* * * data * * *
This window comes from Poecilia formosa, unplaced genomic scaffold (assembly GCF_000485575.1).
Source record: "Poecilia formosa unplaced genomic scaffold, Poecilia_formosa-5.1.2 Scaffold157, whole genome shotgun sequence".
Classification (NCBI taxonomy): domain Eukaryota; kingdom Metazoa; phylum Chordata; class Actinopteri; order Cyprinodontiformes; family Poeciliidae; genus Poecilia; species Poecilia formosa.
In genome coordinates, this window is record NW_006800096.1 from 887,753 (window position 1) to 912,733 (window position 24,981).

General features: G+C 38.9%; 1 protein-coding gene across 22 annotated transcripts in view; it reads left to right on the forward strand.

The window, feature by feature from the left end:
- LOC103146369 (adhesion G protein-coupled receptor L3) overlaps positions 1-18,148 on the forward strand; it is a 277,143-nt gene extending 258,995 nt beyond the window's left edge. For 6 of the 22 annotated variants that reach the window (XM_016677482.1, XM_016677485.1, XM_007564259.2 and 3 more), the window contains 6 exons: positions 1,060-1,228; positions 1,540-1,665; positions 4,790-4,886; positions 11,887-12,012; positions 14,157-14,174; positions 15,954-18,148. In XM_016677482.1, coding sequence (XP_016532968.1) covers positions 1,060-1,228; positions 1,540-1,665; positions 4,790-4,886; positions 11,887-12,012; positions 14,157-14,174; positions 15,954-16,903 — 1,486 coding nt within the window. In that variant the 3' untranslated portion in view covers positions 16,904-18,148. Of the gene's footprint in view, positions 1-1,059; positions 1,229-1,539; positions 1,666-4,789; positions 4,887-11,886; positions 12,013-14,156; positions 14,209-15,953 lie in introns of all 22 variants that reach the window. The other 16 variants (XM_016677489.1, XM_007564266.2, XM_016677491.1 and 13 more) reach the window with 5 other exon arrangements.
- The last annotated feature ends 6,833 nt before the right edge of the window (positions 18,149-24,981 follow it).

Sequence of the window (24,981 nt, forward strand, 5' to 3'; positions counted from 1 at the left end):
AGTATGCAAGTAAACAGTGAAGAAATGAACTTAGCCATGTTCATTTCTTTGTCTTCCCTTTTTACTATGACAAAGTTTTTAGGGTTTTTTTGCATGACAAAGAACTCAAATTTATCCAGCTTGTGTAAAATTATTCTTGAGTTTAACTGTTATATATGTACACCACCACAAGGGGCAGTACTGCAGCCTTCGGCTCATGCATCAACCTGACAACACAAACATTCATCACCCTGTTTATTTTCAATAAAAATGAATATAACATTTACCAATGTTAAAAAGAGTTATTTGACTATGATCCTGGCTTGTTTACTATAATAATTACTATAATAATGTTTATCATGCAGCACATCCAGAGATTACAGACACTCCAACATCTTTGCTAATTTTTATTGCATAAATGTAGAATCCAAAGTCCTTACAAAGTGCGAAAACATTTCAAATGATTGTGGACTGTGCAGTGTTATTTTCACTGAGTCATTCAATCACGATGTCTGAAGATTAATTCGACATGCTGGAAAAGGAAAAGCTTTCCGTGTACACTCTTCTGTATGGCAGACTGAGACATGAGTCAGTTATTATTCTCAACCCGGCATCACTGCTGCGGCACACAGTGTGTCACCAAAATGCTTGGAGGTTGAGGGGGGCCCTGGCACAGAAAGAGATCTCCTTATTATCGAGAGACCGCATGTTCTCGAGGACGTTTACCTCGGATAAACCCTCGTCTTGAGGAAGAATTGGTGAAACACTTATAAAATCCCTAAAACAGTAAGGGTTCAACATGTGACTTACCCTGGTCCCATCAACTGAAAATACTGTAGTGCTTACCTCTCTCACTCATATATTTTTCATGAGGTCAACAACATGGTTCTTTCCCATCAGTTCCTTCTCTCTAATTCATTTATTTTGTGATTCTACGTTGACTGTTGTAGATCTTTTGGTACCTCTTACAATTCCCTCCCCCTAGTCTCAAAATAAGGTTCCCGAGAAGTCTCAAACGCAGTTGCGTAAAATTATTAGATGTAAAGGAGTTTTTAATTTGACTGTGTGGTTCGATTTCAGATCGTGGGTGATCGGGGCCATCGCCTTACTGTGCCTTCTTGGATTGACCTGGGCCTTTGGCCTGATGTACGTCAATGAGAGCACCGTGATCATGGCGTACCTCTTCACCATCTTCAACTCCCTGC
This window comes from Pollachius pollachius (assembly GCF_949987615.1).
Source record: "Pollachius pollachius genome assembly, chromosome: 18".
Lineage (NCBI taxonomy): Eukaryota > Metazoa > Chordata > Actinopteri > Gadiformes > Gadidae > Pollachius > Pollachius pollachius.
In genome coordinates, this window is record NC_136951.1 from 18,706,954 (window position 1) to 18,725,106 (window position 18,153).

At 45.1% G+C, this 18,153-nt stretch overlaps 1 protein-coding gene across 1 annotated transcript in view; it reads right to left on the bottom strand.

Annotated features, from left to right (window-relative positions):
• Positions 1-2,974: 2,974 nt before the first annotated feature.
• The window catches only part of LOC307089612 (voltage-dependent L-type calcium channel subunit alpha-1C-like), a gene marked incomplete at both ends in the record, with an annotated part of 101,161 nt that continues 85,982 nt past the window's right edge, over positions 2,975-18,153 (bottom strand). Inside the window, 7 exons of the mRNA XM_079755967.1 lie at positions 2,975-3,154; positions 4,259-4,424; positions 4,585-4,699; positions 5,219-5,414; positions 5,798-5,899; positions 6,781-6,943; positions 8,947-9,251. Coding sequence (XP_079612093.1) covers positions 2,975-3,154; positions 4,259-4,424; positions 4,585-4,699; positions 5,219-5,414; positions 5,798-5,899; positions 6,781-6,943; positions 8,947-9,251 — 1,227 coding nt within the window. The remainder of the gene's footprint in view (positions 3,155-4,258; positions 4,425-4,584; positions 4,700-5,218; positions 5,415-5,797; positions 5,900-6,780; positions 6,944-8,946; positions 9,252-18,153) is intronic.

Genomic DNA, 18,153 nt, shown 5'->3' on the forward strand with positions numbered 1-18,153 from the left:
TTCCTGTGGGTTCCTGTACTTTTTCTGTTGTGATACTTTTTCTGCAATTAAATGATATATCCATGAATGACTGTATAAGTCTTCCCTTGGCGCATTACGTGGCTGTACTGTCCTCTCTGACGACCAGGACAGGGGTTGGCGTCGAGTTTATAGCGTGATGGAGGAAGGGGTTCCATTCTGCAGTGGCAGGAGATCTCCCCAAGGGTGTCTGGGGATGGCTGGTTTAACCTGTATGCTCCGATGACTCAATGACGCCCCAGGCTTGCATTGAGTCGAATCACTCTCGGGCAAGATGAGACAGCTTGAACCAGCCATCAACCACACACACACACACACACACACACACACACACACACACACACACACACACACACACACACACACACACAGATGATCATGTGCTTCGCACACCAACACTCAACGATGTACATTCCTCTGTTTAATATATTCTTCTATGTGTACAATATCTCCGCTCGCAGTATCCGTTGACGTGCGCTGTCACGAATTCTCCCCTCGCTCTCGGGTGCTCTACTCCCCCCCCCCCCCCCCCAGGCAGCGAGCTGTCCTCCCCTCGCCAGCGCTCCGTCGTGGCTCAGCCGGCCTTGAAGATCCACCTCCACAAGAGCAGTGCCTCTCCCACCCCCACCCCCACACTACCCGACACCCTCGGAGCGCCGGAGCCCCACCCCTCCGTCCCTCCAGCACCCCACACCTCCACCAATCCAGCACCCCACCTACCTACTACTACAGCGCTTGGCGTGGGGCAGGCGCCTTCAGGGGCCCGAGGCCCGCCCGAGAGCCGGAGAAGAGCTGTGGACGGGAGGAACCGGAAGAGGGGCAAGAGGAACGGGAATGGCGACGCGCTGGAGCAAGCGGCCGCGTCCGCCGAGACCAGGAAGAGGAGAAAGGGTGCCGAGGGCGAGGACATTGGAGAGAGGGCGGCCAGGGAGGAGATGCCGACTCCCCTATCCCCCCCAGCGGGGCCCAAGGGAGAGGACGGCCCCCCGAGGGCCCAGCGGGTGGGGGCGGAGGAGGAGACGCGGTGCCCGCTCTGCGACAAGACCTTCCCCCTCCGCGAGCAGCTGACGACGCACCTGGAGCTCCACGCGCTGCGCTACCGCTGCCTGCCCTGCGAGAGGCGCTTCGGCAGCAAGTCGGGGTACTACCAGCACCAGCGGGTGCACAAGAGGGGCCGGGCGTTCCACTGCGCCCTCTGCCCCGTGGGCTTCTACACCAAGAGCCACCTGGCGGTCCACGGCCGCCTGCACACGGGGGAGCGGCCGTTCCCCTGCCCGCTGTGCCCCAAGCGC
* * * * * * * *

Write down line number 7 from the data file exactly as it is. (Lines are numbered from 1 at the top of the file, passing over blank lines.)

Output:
- LOC103146369 (adhesion G protein-coupled receptor L3) overlaps positions 1-18,148 on the forward strand; it is a 277,143-nt gene extending 258,995 nt beyond the window's left edge. For 6 of the 22 annotated variants that reach the window (XM_016677482.1, XM_016677485.1, XM_007564259.2 and 3 more), the window contains 6 exons: positions 1,060-1,228; positions 1,540-1,665; positions 4,790-4,886; positions 11,887-12,012; positions 14,157-14,174; positions 15,954-18,148. In XM_016677482.1, coding sequence (XP_016532968.1) covers positions 1,060-1,228; positions 1,540-1,665; positions 4,790-4,886; positions 11,887-12,012; positions 14,157-14,174; positions 15,954-16,903 — 1,486 coding nt within the window. In that variant the 3' untranslated portion in view covers positions 16,904-18,148. Of the gene's footprint in view, positions 1-1,059; positions 1,229-1,539; positions 1,666-4,789; positions 4,887-11,886; positions 12,013-14,156; positions 14,209-15,953 lie in introns of all 22 variants that reach the window. The other 16 variants (XM_016677489.1, XM_007564266.2, XM_016677491.1 and 13 more) reach the window with 5 other exon arrangements.